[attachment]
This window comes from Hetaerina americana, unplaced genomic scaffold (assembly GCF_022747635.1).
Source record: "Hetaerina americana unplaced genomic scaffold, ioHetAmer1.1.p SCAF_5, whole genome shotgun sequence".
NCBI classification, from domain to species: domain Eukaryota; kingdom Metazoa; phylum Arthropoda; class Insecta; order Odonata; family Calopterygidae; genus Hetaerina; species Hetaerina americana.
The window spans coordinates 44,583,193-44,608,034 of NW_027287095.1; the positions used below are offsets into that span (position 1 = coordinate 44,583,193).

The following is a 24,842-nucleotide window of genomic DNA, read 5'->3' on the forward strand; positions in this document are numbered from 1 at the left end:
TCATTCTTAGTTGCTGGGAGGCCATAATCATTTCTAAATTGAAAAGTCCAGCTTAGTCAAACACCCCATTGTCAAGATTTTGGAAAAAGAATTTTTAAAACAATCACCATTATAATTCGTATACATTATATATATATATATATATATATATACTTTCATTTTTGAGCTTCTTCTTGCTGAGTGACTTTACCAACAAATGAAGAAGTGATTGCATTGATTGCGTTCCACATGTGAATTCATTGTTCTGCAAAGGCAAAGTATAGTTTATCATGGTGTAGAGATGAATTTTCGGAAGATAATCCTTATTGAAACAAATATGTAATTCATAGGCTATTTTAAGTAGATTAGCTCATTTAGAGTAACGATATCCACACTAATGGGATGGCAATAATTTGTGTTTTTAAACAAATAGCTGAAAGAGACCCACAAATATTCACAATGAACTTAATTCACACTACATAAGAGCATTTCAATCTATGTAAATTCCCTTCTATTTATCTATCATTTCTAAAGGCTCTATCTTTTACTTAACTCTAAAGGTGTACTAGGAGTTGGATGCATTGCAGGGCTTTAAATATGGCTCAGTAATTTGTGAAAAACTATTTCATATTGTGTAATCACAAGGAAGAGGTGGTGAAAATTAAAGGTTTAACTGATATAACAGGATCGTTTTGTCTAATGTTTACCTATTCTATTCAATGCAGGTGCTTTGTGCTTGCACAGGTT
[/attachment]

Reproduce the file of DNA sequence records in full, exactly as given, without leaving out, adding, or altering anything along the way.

This window comes from Hetaerina americana, unplaced genomic scaffold (assembly GCF_022747635.1).
Source record: "Hetaerina americana unplaced genomic scaffold, ioHetAmer1.1.p SCAF_5, whole genome shotgun sequence".
NCBI classification, from domain to species: domain Eukaryota; kingdom Metazoa; phylum Arthropoda; class Insecta; order Odonata; family Calopterygidae; genus Hetaerina; species Hetaerina americana.
The window spans coordinates 44,583,193-44,608,034 of NW_027287095.1; the positions used below are offsets into that span (position 1 = coordinate 44,583,193).

The following is a 24,842-nucleotide window of genomic DNA, read 5'->3' on the forward strand; positions in this document are numbered from 1 at the left end:
TCATTCTTAGTTGCTGGGAGGCCATAATCATTTCTAAATTGAAAAGTCCAGCTTAGTCAAACACCCCATTGTCAAGATTTTGGAAAAAGAATTTTTAAAACAATCACCATTATAATTCGTATACATTATATATATATATATATATATATATACTTTCATTTTTGAGCTTCTTCTTGCTGAGTGACTTTACCAACAAATGAAGAAGTGATTGCATTGATTGCGTTCCACATGTGAATTCATTGTTCTGCAAAGGCAAAGTATAGTTTATCATGGTGTAGAGATGAATTTTCGGAAGATAATCCTTATTGAAACAAATATGTAATTCATAGGCTATTTTAAGTAGATTAGCTCATTTAGAGTAACGATATCCACACTAATGGGATGGCAATAATTTGTGTTTTTAAACAAATAGCTGAAAGAGACCCACAAATATTCACAATGAACTTAATTCACACTACATAAGAGCATTTCAATCTATGTAAATTCCCTTCTATTTATCTATCATTTCTAAAGGCTCTATCTTTTACTTAACTCTAAAGGTGTACTAGGAGTTGGATGCATTGCAGGGCTTTAAATATGGCTCAGTAATTTGTGAAAAACTATTTCATATTGTGTAATCACAAGGAAGAGGTGGTGAAAATTAAAGGTTTAACTGATATAACAGGATCGTTTTGTCTAATGTTTACCTATTCTATTCAATGCAGGTGCTTTGTGCTTGCACAGGTT